Many of you will have read Mark Caswell’s recent piece regarding Air India’s mammoth order for new aircraft.
But what does it mean for the consumer? For starters we can reveal that six initial A350s, due for delivery later this year, will have an up-to-date cabin layout: 28 business, 24 premium economy and 264 economy seats.
These six A350-900s are part of a cancelled order from Russia’s Aeroflot.
It's been confirmed by the @airindiain (AI) CEO that the 6 ex- Aeroflot (SU) #A350-900 will arrive configured in the SU config i.e.,
28 Business (J);
24 Premium Economy; and
264 Economy seats.
Going by these photos, AI has a total winner on its hands. Bravo !#AvGeek #PaxEx pic.twitter.com/joZTqDDlOz
— VT-VLO (@Vinamralongani) February 27, 2023
Of course on delivery they will carry the Air India external livery on but interior changes will be modest.
In other words Air India colours and logo will replace those of Aeroflot.
There is nothing unusual with this. Lufthansa’s initial batch of B787s was part of a cancelled order by China’s Hainan Airlines (although Lufthansa remained rather quiet about their origin).
So what will Air India do with its enormous fleet? I mean it’s not like the old days when Air India was its nation’s sole international airline.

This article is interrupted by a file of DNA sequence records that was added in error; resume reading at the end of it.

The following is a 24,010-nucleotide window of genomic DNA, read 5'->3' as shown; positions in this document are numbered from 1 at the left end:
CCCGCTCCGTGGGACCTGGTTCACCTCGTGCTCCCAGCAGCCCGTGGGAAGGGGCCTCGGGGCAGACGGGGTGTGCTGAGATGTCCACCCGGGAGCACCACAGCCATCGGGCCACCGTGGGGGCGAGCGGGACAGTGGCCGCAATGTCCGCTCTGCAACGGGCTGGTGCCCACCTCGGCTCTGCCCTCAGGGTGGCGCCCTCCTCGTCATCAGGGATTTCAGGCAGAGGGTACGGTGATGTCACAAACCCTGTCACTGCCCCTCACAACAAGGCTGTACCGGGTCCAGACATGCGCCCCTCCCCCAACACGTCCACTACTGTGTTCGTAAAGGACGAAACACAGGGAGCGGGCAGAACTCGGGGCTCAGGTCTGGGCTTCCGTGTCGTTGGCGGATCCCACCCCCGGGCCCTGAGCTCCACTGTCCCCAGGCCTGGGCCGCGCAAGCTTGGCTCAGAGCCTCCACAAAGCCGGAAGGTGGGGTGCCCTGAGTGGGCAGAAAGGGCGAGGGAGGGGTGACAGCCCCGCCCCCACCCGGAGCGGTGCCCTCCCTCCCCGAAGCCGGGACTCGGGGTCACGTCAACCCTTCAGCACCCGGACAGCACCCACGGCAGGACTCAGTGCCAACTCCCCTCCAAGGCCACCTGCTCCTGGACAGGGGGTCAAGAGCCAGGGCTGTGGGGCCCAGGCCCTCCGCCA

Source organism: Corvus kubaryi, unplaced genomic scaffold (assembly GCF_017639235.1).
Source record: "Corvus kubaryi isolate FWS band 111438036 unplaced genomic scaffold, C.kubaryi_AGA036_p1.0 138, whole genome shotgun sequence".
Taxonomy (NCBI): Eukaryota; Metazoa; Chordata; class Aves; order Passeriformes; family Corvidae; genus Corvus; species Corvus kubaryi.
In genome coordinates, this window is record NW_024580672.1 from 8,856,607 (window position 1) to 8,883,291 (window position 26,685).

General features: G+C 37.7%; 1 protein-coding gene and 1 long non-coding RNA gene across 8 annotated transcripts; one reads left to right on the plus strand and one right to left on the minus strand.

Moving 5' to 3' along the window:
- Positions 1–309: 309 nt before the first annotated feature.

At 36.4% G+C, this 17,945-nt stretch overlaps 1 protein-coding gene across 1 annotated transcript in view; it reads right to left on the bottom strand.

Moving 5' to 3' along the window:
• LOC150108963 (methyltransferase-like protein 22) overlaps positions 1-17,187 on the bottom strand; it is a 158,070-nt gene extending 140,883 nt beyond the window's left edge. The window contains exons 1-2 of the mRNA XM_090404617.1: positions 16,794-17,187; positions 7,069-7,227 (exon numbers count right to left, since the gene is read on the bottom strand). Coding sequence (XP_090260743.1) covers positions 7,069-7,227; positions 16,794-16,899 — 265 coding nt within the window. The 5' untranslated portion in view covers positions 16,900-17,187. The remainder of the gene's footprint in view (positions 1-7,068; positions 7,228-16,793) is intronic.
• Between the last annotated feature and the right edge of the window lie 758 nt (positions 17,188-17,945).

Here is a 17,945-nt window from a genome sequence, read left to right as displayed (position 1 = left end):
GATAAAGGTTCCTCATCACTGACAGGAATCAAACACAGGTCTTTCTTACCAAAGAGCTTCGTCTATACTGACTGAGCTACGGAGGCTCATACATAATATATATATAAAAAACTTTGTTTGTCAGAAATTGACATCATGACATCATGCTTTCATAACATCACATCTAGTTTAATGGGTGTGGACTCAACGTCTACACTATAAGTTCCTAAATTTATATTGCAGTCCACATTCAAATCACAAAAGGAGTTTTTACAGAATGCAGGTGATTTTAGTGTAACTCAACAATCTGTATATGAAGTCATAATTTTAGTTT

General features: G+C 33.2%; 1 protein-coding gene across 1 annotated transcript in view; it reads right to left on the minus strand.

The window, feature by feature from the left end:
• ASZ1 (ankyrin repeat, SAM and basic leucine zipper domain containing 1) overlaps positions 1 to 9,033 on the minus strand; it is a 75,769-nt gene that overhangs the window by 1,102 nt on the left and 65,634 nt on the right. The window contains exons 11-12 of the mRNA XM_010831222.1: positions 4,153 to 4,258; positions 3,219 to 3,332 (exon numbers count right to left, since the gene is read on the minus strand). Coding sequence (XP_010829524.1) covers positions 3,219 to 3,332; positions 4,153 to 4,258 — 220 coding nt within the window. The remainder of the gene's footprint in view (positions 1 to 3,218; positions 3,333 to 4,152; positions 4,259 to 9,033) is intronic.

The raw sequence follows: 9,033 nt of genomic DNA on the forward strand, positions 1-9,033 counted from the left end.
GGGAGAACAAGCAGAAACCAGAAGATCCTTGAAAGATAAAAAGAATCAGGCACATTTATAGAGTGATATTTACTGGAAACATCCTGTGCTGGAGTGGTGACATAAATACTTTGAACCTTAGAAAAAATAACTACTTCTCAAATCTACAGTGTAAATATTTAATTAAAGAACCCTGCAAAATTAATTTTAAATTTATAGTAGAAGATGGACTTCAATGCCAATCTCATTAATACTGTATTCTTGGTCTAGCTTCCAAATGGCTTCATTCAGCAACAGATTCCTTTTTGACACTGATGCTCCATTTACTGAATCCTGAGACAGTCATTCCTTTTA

Besides expanding existing services we can expect to see Air India launching new routes and especially to those classified as secondary destinations.
In the case of the UK this would include additional and new services to Manchester and Birmingham, for example, along with points in mainland Europe.
Air India recently announced plans to move four existing UK routes from Heathrow to Gatwick airport at the end of March, enabling the carrier to add additional weekly frequencies to its Heathrow services to Delhi and Mumbai.
Air India would also want to expand its sixth-freedom operations (those services taking travellers from one country to another via a third) which means tapping traffic, for example, between Europe, Asia and Australia, or between China and Africa via India.
Sixth freedom traffic flows are already lucrative for the Gulf carriers and they must be concerned about future competition.
In particular the Gulf carriers already carry huge numbers of customers between Europe and India and between India and North America.
So it’s no surprise that Dubai-based Emirates is already considering some form of arrangement with Air India.
The news comes from ‘Mint’ quoting Mohammad Sarham, Emirates VP India and Nepal as stating that “Talks [with Air India] are at an early stage. So just initial-level talks are on and let’s see how it evolves.”
Business Traveller will keep readers updated with developments.